Will Virginia allow the national popular vote total to dictate how its presidential electors vote? House Bill 177 would enroll the Commonwealth is such a plan, and it is pending in the Senate Privileges and Elections Committee. A Senate version in that committee was stricken by its patron before crossover, perhaps a sign the House bill is doomed but perhaps the move was simply tactical, leaving more time to round up enough votes.

There is one crucial issue where it is the Senate being stymied by the House, the proposed state constitutional amendment to establish a redistricting commission.  Columnist Jeff Schapiro tells that Tale of Hypocrisy better than I could.  While a key deadline for that issue has passed, a simple majority vote can change any rule.  It may come back if the heat grows.

The Senate might also reject the House bill that would mandate extensive reports of payroll data, to be filed with and then sifted through by Attorney General Mark Herring. House Bill 624 is pending in the Senate General Laws and Technology Committee, which meets Wednesday. A Bacon’s Rebellion post which first reported the bill got better than average distribution, and the business lobbyists are now targeting this one. House Republicans forced some roll call votes on the budget Thursday related to this issue.

The House and Senate versions of legislation on public employee collective bargaining are significantly different. The Senate bill, Senate Bill 939, gives local governing bodies the option of allowing the employees to form a union, while House Bill 582 requires no governing body approvals. Even if the Senate version prevails, once the wall is broken by the first few localities public employee unions will spread rapidly. The House bill also covers state employees and the Senate bill does not.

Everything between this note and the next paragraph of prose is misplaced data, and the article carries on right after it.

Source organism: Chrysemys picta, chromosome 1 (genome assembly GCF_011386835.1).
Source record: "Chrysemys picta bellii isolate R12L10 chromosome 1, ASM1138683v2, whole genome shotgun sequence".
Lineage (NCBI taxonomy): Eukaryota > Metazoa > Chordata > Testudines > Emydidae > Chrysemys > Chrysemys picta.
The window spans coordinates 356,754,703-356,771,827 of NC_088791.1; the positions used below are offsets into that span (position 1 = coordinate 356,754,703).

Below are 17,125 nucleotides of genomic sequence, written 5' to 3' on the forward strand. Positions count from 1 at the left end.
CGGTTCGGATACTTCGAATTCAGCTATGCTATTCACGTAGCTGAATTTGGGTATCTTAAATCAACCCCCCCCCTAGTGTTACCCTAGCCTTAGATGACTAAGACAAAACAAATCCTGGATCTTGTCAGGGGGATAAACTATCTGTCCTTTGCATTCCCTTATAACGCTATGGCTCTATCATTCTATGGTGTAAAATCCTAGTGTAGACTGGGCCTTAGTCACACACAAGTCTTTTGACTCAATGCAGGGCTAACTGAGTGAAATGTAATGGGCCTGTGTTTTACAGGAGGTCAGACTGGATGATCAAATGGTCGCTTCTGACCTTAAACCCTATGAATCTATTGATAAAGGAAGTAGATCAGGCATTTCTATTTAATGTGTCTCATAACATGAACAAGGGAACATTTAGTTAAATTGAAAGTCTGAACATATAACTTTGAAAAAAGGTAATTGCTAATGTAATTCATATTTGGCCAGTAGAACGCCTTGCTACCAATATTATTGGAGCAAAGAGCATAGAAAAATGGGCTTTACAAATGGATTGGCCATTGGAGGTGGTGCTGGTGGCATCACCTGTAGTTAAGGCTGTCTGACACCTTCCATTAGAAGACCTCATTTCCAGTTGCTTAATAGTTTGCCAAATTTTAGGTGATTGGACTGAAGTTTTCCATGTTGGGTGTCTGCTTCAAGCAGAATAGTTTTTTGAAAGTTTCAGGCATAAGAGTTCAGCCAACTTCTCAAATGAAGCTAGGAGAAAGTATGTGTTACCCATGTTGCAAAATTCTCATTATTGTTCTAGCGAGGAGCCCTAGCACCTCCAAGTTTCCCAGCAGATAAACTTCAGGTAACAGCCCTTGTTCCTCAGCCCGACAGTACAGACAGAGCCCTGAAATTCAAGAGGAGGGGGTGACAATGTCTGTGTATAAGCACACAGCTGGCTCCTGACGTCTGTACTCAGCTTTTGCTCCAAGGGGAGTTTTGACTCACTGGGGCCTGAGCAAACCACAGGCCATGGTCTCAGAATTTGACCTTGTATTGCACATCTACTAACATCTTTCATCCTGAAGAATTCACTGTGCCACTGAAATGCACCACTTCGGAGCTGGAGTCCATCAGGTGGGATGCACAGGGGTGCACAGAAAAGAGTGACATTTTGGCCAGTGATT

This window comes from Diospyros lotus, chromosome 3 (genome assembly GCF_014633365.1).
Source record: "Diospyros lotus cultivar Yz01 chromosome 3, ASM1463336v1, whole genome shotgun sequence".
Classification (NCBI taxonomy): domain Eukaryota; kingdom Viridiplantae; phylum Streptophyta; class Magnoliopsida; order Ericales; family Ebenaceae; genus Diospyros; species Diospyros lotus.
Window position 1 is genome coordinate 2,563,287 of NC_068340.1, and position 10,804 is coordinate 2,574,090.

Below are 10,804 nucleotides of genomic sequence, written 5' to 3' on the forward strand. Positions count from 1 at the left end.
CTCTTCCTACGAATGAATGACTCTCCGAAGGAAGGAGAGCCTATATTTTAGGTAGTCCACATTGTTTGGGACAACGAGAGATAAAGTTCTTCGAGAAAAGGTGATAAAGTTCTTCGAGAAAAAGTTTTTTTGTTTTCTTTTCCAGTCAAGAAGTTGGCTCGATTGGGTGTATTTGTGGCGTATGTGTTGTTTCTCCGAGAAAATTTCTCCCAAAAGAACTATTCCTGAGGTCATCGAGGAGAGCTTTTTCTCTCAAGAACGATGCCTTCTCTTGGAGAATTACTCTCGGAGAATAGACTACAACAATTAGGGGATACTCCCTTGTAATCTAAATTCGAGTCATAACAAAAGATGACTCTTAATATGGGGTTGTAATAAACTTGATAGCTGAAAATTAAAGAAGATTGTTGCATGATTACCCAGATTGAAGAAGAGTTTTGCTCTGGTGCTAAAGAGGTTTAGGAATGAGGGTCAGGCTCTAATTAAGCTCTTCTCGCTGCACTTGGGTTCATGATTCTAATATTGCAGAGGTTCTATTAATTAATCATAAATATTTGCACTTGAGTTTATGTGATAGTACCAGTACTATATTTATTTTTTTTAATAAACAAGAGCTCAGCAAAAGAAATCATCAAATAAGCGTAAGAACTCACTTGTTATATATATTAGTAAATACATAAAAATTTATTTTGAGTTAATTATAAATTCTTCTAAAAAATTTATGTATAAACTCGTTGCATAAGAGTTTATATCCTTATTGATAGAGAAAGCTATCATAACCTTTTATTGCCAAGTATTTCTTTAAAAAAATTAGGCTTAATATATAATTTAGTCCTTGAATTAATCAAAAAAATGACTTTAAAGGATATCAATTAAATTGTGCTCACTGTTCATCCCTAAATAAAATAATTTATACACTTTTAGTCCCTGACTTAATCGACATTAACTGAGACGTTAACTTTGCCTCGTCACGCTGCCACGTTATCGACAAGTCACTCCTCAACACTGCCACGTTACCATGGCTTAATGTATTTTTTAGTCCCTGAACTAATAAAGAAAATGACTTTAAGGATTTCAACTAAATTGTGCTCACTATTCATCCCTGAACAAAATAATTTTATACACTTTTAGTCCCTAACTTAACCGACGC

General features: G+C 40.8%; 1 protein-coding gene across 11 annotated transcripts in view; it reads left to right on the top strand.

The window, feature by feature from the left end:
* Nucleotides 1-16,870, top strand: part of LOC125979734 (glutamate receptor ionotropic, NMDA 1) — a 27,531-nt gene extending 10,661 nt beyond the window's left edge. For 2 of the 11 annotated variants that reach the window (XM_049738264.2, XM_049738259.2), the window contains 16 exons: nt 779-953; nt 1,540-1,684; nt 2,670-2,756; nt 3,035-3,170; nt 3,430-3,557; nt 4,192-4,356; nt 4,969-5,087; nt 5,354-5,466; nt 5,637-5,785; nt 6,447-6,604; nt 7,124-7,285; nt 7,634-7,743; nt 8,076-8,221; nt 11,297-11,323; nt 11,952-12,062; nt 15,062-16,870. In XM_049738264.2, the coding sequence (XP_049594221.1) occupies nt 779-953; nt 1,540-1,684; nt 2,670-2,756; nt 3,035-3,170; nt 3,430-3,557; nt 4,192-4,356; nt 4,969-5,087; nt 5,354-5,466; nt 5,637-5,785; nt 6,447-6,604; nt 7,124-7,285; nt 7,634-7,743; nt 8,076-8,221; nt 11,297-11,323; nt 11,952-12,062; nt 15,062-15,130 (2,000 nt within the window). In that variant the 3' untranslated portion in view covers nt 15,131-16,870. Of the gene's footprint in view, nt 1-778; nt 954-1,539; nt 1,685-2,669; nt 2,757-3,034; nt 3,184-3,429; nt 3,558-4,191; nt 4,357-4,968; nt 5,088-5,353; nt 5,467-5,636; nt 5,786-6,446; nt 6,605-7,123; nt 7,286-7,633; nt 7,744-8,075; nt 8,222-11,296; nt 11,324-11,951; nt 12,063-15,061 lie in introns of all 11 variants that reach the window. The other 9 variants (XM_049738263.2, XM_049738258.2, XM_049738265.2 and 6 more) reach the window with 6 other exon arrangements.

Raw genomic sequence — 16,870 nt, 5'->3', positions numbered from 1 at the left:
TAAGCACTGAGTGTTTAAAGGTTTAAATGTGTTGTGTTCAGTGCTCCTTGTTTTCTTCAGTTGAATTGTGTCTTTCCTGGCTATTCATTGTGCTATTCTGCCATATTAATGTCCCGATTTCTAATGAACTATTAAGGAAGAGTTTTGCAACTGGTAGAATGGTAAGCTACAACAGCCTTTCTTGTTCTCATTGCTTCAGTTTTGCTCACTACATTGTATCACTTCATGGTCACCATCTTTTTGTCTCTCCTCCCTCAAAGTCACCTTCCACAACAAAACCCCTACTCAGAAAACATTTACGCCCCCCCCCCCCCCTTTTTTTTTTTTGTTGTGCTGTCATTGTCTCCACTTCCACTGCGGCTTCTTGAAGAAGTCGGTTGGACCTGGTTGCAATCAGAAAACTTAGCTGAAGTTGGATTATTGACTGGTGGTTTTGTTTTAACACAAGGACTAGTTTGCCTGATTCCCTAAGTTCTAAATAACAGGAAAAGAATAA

Most of these will either resolve by the end of next week or be the subject of formal committees of conference. Several of them also have financial impacts, creating new state operations, so the issues need to be resolved in time for the budget conferees to reflect the outcome in that final document.

There are plenty of other issues where the outcome is no longer doubtful, even if the bills themselves are still in process. The Virginia Values Act, with its major increase in civil litigation liability, is still drawing fire but some Republicans are voting for it so it is unlikely to stumble.

But in general, the Senate has been holding back the House. The pattern might be clearer once the bills reach their final form. One of the Democrats who doesn’t always toe the party line, Chap Petersen of Fairfax, wrote about the role played by the “less numerous body” in his most recent constituent email.

“Since the House is more numerous than the Senate and passes many bills without amendment, a lot of work lies ahead. In some cases, it means acting as a brake on ambitious legislation which will have unintended consequences. Some may call it “moderation.” I call it common sense.”

This year, the intended consequences are just as worrisome as the unintended ones.